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Respite Care Options

By: Sarah O'Hara BA (hons) - Updated: 2 Jan 2013 | comments*Discuss
Respite Care Carers Care In The Home

Respite care provides a temporary break for carers, or short-term help for those that live independently.

Carers may use respite care if they wish to take a holiday or a break, or if they themselves are ill. Those who live independently may need temporary help recovering from an illness or operation, or maybe easing themselves into residential care.

There is a range of respite care options available. More information about paying for respite care is available in our article Respite Assistance Availability and Funding.

Care in the Home

If it’s suitable, care in the home can be the cheapest and least disruptive option. One option is to have friend or relative stay with the person who requires support. This can be very comforting for them if they know the temporary carer. If this isn’t possible, there are other options for respite care in the home:

  • A friend, relative or GP may be able to recommend another carer in the area who will be able to provide some temporary care.
  • Placing a local advertisement in shops or the paper for a respite carer could forge a long-term respite care relationship and also means there is the opportunity for the carer and service user to get to know each other before the respite care period.
  • Home care agencies can be expensive but are a useful option in the absence of alternative arrangements. Your Local Authority will be able to provide you with a list of relevant agencies.

Care Away From the Home

If care in the home isn’t possible there is a range of respite care options outside the home.

  • Residential homes

Residential homes provide residents with board, food, and personal care such as washing and dressing. Residential homes don’t normally provide medical care, so if you have a specific condition a residential home may not be the best option.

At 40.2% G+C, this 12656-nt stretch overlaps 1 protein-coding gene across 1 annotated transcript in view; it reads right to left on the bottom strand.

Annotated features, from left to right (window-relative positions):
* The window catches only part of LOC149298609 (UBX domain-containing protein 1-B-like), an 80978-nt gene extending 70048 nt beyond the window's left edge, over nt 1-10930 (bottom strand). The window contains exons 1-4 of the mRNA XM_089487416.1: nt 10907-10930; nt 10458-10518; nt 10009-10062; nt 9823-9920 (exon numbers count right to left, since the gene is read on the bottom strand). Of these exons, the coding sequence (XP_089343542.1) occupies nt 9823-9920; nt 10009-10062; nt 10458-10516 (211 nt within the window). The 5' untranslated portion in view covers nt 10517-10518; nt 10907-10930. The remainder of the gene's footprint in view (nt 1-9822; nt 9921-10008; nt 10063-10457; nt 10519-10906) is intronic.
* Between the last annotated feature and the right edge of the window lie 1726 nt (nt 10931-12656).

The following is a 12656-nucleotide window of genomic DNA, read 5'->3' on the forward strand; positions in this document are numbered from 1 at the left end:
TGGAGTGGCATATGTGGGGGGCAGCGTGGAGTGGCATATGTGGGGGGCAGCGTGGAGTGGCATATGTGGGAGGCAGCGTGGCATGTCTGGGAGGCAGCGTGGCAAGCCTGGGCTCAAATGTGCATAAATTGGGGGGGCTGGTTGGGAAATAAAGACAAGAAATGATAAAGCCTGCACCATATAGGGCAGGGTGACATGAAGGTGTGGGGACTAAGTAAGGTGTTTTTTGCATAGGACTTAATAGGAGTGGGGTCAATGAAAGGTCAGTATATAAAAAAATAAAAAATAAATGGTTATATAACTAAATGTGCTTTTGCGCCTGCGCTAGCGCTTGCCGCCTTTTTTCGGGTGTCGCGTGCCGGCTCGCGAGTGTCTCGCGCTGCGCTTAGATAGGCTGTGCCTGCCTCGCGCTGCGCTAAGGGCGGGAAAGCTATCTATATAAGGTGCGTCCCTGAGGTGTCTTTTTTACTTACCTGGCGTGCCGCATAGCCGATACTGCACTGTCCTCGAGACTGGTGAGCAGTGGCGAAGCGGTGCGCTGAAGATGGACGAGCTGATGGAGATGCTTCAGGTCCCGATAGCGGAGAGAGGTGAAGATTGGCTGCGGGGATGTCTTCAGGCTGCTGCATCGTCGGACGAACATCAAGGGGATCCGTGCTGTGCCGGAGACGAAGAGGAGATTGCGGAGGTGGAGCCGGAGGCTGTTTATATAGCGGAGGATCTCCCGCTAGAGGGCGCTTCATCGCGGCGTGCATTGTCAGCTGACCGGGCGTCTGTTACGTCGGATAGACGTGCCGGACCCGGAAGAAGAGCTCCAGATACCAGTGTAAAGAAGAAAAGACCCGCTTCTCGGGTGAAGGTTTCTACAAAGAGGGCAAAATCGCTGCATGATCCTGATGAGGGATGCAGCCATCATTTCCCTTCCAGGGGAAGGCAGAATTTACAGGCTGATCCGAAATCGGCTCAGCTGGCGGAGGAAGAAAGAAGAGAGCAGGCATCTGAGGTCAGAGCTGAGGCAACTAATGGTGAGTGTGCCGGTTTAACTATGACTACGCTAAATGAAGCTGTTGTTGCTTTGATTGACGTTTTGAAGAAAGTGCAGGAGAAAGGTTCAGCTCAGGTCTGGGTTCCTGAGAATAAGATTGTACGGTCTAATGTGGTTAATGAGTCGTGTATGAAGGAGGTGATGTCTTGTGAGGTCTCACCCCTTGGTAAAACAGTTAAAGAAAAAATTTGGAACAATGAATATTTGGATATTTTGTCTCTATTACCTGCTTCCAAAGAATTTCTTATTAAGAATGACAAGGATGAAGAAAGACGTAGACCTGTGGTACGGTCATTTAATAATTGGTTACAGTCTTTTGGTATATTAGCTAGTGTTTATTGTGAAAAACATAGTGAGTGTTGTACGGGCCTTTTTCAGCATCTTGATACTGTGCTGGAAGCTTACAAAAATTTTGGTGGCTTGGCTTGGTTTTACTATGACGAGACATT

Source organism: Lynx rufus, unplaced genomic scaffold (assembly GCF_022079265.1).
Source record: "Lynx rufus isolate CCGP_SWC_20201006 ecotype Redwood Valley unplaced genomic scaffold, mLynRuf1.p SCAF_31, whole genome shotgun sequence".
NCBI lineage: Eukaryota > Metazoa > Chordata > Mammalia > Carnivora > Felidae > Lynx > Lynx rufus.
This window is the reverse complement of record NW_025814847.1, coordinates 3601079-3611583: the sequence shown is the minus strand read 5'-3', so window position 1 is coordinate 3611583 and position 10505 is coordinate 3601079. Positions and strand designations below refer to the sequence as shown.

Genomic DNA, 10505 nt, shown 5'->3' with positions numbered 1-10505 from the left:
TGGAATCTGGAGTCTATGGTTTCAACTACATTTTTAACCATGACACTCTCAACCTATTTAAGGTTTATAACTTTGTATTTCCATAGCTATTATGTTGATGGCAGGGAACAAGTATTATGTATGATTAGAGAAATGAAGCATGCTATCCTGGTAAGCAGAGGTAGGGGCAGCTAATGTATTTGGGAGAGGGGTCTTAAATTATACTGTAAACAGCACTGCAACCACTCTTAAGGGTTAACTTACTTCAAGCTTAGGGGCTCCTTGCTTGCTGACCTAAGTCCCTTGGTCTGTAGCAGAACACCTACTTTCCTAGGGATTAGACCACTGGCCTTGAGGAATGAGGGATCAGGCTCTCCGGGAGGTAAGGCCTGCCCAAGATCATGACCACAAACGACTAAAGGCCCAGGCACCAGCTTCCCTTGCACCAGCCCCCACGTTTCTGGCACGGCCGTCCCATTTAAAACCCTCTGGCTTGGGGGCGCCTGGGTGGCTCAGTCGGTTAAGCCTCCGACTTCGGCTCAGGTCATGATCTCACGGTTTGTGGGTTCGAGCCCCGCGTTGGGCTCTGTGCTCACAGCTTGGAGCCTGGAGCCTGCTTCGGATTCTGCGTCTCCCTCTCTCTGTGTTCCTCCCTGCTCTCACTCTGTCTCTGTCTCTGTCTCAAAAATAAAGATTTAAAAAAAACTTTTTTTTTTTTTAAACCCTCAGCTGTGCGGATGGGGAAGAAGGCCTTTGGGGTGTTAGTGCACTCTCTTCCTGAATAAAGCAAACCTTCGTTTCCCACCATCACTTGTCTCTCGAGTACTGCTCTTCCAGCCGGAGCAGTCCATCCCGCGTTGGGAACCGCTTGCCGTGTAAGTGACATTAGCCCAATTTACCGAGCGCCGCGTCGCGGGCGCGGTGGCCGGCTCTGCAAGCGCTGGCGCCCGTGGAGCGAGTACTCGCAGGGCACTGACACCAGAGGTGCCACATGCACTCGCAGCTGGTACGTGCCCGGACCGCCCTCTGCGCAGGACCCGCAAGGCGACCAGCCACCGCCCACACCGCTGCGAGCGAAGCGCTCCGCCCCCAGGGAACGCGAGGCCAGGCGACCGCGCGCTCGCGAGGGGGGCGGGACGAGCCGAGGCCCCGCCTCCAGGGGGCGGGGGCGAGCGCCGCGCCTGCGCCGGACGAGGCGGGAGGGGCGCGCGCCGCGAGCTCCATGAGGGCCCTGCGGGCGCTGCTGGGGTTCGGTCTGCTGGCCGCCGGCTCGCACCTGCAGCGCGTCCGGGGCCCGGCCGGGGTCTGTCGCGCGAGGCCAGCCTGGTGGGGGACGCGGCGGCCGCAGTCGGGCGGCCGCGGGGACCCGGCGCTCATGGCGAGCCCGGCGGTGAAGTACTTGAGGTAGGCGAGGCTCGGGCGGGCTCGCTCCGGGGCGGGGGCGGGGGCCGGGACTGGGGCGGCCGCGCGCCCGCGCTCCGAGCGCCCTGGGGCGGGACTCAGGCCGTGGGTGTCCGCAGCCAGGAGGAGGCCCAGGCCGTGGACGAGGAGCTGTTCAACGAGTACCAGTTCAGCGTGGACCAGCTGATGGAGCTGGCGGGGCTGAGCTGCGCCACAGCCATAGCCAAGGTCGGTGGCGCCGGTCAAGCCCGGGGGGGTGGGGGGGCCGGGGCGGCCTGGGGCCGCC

Some residential homes have a minimum age limit ( usually 65).

  • Nursing homes

Nursing homes provide the same care as residential homes, but can also offer medical care from qualified nurses. Nursing homes cost more than residential homes as a rule due to the higher staffing and resource needs.

Some homes offer a mix of residential and nursing care.

Respite care in a residential or nursing home may be charged at a higher rate than the standard fees because of the administration involved, and the fact that the stays are often arranged at short notice.

Day Care Options

It is possible for service users to receive respite care outside their home, without the need for an overnight stay. Your Local Authority will be able to provide details of day support available.

Day care centres can be a good ongoing option, with the opportunity to attend one or two days per week on a long-term basis.

Holiday Accommodation

Holiday breaks can be an enjoyable form of respite care and be taken by the carer and cared for person together or separately, with alternative care arrangements being put in place. Often a personal assistant relative or family member will accompany the carer and service user on the holiday to help out and take on some of the caring duties.

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